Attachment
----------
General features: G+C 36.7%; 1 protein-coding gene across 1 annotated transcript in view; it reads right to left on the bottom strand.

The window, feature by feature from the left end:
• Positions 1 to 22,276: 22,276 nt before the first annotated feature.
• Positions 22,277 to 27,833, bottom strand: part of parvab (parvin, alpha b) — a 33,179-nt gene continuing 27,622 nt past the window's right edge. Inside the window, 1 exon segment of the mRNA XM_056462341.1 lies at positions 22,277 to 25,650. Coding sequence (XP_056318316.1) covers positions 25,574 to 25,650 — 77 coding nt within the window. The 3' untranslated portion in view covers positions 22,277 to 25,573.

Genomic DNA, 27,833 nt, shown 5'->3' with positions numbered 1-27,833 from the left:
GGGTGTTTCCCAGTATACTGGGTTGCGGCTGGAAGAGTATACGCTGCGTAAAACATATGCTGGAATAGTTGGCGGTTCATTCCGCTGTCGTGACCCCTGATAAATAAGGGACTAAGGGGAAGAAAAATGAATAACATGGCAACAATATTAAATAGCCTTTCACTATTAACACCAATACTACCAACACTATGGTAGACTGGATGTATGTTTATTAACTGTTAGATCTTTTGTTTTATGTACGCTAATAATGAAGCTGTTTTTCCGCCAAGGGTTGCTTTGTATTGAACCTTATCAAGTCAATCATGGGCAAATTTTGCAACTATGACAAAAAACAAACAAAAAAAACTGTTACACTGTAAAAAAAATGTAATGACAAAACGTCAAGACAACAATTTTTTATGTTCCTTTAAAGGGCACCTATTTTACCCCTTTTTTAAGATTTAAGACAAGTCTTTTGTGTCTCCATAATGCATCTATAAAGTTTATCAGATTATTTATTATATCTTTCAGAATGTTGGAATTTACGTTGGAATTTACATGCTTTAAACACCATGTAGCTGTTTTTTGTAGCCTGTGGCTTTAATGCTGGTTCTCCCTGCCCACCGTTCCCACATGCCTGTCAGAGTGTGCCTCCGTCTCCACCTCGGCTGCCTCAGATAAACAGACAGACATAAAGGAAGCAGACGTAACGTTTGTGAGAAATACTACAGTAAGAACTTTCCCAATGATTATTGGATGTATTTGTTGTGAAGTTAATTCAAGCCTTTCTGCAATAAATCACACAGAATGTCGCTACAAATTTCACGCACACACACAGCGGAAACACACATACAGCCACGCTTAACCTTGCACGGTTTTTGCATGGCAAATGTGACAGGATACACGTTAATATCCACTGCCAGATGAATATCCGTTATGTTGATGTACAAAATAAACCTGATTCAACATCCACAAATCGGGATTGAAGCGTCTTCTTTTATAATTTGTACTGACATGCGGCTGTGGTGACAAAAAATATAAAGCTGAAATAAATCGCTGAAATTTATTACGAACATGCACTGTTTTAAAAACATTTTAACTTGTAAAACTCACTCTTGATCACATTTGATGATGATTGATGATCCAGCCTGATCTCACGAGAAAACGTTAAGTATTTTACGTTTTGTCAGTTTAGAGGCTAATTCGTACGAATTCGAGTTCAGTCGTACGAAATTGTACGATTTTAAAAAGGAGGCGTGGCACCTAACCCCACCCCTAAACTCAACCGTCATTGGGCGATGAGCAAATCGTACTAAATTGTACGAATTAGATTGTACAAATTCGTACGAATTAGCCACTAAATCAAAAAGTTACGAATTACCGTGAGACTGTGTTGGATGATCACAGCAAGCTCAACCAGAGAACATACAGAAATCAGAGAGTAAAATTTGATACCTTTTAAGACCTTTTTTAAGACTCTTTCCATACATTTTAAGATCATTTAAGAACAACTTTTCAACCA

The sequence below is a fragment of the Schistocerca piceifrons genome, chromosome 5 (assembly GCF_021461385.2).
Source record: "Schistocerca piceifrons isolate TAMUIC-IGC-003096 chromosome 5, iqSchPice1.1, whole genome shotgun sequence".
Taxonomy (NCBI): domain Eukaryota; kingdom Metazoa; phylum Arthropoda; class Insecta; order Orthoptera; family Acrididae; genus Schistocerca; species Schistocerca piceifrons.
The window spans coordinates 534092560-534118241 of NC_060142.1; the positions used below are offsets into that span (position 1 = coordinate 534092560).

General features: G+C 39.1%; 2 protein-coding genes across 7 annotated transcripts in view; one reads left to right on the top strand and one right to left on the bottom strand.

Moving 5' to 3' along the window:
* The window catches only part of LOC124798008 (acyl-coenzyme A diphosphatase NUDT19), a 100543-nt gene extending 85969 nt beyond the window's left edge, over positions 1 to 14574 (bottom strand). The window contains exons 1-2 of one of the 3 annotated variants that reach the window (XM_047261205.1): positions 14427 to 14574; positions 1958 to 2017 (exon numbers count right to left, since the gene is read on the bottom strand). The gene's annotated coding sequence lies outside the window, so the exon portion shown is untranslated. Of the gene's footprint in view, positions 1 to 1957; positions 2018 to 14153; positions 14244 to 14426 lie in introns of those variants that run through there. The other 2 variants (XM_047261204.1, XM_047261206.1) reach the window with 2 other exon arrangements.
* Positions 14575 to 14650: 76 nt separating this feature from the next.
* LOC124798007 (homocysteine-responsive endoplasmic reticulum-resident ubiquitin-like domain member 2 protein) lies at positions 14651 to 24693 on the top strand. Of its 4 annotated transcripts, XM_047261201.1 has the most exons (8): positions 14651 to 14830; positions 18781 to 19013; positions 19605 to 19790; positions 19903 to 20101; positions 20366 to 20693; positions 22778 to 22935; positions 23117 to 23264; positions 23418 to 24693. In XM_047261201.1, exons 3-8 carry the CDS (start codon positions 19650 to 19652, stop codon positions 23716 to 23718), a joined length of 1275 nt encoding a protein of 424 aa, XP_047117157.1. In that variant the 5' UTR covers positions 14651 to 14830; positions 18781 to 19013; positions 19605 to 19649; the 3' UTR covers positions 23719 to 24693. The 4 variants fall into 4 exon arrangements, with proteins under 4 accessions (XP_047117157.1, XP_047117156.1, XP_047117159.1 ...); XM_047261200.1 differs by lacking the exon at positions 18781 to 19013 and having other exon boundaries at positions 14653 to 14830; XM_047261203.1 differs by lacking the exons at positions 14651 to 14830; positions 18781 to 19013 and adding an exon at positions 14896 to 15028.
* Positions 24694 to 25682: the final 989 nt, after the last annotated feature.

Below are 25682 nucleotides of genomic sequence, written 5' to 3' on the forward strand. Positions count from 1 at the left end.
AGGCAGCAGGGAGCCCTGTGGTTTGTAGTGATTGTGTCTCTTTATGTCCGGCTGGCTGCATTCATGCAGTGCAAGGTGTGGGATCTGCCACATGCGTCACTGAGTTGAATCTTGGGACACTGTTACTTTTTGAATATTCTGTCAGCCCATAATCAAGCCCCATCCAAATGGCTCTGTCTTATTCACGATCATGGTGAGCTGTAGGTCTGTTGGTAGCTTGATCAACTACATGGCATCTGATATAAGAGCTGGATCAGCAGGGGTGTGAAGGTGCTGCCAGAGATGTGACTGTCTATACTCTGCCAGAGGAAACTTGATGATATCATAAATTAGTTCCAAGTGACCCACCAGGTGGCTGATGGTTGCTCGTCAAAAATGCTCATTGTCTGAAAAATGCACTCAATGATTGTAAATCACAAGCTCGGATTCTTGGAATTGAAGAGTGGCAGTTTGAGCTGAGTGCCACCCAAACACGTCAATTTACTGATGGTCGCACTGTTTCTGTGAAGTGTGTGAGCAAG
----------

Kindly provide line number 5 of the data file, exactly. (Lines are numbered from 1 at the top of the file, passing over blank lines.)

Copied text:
Genomic DNA, 27,833 nt, shown 5'->3' with positions numbered 1-27,833 from the left: